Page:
Highway work zones are dangerous for both drivers and construction workers. While Maryland is not ranked in the top three states for fatalities involving highway work zone accidents, drivers and workers need to be aware that fatalities too often occur in the state as well.
Road work zones are riddled with barrels and signs to warn drivers about construction coming up and to guide them safely around the workers who repair and build bridges, highways and other roads. The number of road maintenance and construction worker fatalities combined reached a peak of 1,095 in 2003 but declined in 2012 to 609. Work zone crashes caused the deaths of eight workers in Maryland in 2013, and four of them were driving or riding as passengers through construction sites.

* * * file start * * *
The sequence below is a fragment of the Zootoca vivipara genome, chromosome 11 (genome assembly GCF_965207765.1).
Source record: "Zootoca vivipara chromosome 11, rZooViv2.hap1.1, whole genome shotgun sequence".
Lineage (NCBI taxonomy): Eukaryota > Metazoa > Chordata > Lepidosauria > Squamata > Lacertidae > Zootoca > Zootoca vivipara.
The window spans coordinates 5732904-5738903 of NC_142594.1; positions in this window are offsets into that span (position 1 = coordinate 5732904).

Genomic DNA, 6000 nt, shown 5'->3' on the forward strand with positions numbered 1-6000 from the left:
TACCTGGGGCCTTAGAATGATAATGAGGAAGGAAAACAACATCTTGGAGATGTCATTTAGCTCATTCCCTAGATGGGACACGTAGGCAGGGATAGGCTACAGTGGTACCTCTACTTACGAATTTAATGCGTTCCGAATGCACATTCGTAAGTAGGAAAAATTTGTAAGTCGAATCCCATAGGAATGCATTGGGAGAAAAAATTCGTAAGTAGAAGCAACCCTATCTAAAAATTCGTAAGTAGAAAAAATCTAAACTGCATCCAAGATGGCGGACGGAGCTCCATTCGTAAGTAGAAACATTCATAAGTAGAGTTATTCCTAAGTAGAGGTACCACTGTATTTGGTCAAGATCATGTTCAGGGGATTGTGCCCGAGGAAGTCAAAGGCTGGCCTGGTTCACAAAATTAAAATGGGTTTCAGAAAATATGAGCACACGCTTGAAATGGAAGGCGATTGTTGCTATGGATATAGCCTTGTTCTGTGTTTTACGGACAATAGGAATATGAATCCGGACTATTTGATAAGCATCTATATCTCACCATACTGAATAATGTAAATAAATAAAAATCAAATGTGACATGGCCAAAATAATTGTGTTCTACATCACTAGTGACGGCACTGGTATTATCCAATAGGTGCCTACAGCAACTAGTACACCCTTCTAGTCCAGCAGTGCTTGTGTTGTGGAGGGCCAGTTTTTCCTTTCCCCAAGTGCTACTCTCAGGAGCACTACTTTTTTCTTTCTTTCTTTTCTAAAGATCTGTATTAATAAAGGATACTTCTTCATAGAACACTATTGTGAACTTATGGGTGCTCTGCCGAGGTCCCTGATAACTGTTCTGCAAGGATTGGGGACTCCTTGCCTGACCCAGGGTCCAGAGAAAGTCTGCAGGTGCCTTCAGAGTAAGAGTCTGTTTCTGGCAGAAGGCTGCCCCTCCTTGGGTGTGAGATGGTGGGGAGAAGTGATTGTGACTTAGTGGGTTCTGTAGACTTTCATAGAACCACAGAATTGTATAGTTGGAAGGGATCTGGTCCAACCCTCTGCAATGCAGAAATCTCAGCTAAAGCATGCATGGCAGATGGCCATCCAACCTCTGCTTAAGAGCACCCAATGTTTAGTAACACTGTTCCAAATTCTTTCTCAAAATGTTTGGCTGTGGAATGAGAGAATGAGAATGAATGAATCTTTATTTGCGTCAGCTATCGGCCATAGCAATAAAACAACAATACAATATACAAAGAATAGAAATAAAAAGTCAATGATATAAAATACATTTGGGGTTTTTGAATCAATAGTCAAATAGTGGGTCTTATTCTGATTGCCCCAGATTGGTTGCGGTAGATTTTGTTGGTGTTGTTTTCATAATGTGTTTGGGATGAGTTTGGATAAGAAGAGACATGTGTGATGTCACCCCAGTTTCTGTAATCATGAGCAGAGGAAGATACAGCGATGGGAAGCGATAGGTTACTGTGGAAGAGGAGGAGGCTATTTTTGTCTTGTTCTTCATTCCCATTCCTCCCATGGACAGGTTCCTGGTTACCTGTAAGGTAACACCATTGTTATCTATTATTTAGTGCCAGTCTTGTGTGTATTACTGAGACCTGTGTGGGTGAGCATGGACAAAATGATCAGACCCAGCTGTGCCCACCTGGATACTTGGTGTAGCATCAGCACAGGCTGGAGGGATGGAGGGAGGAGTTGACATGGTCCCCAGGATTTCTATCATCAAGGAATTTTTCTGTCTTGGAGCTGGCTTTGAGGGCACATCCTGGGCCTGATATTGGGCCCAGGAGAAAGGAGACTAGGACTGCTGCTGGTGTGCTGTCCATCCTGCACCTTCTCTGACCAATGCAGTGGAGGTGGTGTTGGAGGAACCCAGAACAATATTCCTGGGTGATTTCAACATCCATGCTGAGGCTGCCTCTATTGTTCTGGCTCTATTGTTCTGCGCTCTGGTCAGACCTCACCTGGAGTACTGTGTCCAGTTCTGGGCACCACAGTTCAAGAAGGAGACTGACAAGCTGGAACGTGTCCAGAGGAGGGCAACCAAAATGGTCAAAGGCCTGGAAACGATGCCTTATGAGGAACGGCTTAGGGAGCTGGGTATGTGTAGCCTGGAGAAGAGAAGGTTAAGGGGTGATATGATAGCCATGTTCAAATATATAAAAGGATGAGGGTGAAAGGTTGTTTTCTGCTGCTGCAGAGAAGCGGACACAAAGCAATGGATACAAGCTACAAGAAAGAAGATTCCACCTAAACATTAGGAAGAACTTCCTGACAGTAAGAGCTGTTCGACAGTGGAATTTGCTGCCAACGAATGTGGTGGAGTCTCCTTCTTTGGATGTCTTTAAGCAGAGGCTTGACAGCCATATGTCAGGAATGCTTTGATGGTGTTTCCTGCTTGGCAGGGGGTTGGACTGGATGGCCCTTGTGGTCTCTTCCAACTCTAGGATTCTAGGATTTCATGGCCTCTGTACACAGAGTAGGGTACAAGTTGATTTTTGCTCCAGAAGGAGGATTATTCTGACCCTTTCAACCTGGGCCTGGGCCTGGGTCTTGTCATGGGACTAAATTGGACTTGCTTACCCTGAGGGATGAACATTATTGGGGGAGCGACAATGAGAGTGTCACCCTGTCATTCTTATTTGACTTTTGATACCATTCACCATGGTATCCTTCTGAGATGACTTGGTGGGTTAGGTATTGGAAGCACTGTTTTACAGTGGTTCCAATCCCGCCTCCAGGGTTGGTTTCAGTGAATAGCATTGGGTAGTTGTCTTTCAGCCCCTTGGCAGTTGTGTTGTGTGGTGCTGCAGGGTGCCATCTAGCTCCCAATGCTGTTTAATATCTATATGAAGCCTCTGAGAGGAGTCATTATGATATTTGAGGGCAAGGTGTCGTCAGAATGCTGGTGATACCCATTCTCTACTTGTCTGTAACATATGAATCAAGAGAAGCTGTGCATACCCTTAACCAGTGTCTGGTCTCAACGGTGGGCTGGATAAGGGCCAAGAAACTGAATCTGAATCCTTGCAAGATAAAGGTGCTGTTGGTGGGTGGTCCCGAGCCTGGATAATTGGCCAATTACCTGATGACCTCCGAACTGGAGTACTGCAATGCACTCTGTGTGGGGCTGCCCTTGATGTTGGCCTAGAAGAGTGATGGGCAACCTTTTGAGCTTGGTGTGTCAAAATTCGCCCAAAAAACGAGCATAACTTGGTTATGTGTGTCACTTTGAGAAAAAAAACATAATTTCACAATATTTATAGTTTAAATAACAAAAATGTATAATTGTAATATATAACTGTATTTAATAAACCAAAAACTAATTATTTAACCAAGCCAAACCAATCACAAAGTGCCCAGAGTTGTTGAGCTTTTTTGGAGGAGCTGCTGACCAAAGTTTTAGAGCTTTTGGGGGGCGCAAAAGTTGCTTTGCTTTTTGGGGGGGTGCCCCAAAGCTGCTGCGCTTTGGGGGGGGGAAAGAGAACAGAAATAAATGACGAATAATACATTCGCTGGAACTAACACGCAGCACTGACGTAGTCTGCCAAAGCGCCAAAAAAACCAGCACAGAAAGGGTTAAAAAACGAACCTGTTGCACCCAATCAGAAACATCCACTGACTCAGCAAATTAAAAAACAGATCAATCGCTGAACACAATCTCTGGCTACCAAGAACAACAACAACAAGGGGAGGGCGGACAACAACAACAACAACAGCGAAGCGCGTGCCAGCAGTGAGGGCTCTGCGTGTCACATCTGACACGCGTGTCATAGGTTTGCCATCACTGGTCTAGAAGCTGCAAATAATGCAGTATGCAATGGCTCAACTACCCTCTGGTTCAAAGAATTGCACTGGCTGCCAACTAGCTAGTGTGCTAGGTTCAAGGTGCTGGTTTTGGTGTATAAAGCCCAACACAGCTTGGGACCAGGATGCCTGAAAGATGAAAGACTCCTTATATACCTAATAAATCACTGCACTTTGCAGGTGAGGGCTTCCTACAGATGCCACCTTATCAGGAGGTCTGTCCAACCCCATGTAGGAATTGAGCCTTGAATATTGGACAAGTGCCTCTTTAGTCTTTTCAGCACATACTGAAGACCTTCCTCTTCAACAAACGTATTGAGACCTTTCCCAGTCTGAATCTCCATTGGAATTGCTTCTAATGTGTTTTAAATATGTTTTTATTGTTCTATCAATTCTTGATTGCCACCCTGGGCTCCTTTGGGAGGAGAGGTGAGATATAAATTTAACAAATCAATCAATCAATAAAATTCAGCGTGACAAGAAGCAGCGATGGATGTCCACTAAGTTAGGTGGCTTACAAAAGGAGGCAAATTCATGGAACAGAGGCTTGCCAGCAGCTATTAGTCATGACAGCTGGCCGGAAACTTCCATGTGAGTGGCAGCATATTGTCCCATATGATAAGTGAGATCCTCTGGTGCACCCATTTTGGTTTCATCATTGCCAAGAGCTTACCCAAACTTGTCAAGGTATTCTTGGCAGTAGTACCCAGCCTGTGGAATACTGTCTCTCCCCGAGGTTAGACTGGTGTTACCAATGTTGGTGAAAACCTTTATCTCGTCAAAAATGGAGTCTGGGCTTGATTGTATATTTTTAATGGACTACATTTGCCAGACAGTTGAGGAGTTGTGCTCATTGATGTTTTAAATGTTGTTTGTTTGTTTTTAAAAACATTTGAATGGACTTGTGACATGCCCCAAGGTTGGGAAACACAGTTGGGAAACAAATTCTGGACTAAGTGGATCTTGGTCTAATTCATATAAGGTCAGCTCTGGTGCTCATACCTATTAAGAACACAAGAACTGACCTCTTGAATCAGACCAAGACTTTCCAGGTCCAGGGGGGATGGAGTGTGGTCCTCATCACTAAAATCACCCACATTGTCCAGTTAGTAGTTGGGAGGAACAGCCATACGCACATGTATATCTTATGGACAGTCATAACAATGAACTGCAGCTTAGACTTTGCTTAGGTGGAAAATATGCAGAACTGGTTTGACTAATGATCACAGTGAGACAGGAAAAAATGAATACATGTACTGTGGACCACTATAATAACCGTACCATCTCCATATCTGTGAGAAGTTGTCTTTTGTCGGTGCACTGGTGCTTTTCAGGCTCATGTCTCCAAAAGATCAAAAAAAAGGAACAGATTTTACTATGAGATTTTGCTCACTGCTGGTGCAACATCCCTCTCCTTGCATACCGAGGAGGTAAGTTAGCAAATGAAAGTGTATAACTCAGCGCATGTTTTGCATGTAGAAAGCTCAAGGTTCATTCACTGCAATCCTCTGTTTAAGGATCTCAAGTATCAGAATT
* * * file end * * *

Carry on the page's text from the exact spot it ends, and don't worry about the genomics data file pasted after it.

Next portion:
According to the Bureau of Labor Statistics, 101 construction workers died across the country in road work zones in 2008. While the number of deaths increased every year to 133 in 2012, the toll fell in 2013 to 105. Traffic collisions were the cause of 69 work zone fatalities in 2013. Of those collisions, 48 involved vehicles hitting pedestrian workers, 27 of which involved vehicles moving in reverse. Of the 2013 road construction worker deaths, 10 percent occurred in the government sector.
Compensation may be available to the families of people who die in construction accidents. Workers' compensation law provides funeral reimbursement and death benefits to the dependents of eligible workers who are fatally injured on the job. Family members might wish to consult with attorneys who have experience in workers' compensation matters in order to ensure that the claims are filed in a timely manner and contain all of the information that is required.
Source: Centers for Disease Control and Prevention, "Highway Work Zone Safety", accessed on Jan. 11, 2015